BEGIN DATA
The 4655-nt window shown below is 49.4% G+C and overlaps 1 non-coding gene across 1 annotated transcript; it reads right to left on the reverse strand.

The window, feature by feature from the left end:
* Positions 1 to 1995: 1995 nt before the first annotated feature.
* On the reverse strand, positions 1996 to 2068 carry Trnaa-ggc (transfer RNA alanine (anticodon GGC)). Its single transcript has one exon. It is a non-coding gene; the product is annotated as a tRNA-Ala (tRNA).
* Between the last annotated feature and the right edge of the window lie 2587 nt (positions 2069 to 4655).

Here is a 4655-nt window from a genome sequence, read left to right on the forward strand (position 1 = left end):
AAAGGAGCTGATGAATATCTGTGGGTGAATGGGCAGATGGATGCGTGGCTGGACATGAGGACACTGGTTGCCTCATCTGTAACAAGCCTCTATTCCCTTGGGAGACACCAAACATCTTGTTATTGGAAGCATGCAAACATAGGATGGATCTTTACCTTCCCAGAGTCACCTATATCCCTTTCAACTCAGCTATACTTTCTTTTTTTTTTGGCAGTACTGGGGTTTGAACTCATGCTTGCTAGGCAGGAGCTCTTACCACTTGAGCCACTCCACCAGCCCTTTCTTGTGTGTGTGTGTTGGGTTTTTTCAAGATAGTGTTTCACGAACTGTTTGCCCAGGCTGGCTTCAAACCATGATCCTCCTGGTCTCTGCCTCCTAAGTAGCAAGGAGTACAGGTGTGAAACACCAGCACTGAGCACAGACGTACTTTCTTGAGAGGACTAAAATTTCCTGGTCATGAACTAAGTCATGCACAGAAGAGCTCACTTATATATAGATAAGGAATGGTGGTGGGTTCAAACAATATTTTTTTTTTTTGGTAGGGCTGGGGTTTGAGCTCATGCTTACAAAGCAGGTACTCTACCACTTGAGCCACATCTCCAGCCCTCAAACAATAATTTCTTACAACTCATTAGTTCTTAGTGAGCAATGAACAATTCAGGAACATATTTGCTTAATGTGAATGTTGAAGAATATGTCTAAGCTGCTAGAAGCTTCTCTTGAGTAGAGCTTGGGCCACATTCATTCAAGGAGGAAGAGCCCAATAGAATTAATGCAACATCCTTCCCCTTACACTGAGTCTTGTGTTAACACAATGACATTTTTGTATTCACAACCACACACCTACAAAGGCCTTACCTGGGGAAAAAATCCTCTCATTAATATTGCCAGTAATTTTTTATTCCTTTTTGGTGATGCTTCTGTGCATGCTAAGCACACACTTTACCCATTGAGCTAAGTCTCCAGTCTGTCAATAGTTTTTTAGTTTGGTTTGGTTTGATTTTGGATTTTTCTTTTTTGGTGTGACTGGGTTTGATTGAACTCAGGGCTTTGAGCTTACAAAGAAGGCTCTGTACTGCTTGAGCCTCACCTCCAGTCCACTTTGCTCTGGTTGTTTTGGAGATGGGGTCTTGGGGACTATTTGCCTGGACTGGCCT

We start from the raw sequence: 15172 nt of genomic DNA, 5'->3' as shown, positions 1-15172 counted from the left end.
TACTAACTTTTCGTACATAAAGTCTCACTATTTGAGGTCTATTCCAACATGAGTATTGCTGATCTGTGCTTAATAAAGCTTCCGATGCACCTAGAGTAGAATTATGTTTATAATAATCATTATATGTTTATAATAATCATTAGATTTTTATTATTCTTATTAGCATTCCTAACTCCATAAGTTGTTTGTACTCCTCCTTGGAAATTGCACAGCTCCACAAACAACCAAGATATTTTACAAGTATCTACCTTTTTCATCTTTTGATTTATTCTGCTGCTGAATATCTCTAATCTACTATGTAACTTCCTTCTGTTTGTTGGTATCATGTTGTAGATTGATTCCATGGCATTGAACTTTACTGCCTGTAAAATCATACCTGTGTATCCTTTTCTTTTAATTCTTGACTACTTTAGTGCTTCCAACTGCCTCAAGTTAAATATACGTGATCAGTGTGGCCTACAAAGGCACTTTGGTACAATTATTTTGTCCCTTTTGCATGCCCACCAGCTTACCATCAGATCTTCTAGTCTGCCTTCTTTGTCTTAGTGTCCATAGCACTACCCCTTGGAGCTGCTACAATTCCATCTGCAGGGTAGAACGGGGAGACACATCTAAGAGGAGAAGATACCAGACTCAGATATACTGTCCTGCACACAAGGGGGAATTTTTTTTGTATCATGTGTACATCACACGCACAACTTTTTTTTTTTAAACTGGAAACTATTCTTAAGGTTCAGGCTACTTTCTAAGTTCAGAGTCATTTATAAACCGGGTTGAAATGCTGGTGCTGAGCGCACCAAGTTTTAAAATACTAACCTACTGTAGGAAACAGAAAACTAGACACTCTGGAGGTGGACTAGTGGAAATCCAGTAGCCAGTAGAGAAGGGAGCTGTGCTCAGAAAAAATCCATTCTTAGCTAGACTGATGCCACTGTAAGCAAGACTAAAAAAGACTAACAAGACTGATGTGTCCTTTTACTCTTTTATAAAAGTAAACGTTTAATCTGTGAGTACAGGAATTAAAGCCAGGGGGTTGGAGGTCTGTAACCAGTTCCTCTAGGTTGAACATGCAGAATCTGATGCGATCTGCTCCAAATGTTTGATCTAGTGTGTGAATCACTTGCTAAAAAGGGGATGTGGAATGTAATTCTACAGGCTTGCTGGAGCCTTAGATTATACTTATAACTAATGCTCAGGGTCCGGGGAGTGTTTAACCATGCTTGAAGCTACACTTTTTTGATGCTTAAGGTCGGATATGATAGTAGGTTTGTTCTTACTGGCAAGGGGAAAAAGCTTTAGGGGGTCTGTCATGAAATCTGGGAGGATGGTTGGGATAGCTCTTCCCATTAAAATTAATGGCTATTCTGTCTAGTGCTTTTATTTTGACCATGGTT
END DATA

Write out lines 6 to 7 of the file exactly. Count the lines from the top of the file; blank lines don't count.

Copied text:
Here is a 4655-nt window from a genome sequence, read left to right on the forward strand (position 1 = left end):
AAAGGAGCTGATGAATATCTGTGGGTGAATGGGCAGATGGATGCGTGGCTGGACATGAGGACACTGGTTGCCTCATCTGTAACAAGCCTCTATTCCCTTGGGAGACACCAAACATCTTGTTATTGGAAGCATGCAAACATAGGATGGATCTTTACCTTCCCAGAGTCACCTATATCCCTTTCAACTCAGCTATACTTTCTTTTTTTTTTGGCAGTACTGGGGTTTGAACTCATGCTTGCTAGGCAGGAGCTCTTACCACTTGAGCCACTCCACCAGCCCTTTCTTGTGTGTGTGTGTTGGGTTTTTTCAAGATAGTGTTTCACGAACTGTTTGCCCAGGCTGGCTTCAAACCATGATCCTCCTGGTCTCTGCCTCCTAAGTAGCAAGGAGTACAGGTGTGAAACACCAGCACTGAGCACAGACGTACTTTCTTGAGAGGACTAAAATTTCCTGGTCATGAACTAAGTCATGCACAGAAGAGCTCACTTATATATAGATAAGGAATGGTGGTGGGTTCAAACAATATTTTTTTTTTTTGGTAGGGCTGGGGTTTGAGCTCATGCTTACAAAGCAGGTACTCTACCACTTGAGCCACATCTCCAGCCCTCAAACAATAATTTCTTACAACTCATTAGTTCTTAGTGAGCAATGAACAATTCAGGAACATATTTGCTTAATGTGAATGTTGAAGAATATGTCTAAGCTGCTAGAAGCTTCTCTTGAGTAGAGCTTGGGCCACATTCATTCAAGGAGGAAGAGCCCAATAGAATTAATGCAACATCCTTCCCCTTACACTGAGTCTTGTGTTAACACAATGACATTTTTGTATTCACAACCACACACCTACAAAGGCCTTACCTGGGGAAAAAATCCTCTCATTAATATTGCCAGTAATTTTTTATTCCTTTTTGGTGATGCTTCTGTGCATGCTAAGCACACACTTTACCCATTGAGCTAAGTCTCCAGTCTGTCAATAGTTTTTTAGTTTGGTTTGGTTTGATTTTGGATTTTTCTTTTTTGGTGTGACTGGGTTTGATTGAACTCAGGGCTTTGAGCTTACAAAGAAGGCTCTGTACTGCTTGAGCCTCACCTCCAGTCCACTTTGCTCTGGTTGTTTTGGAGATGGGGTCTTGGGGACTATTTGCCTGGACTGGCCT